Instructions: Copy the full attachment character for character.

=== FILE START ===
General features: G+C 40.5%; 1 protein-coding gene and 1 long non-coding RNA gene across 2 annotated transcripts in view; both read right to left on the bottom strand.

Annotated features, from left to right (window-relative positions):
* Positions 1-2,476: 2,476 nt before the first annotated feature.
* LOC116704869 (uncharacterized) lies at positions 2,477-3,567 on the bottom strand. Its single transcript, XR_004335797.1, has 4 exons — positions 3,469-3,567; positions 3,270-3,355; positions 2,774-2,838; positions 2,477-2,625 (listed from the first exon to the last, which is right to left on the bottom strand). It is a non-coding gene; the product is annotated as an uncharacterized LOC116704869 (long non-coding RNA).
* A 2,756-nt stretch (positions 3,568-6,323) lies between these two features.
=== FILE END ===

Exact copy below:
General features: G+C 40.5%; 1 protein-coding gene and 1 long non-coding RNA gene across 2 annotated transcripts in view; both read right to left on the bottom strand.

Annotated features, from left to right (window-relative positions):
* Positions 1-2,476: 2,476 nt before the first annotated feature.
* LOC116704869 (uncharacterized) lies at positions 2,477-3,567 on the bottom strand. Its single transcript, XR_004335797.1, has 4 exons — positions 3,469-3,567; positions 3,270-3,355; positions 2,774-2,838; positions 2,477-2,625 (listed from the first exon to the last, which is right to left on the bottom strand). It is a non-coding gene; the product is annotated as an uncharacterized LOC116704869 (long non-coding RNA).
* A 2,756-nt stretch (positions 3,568-6,323) lies between these two features.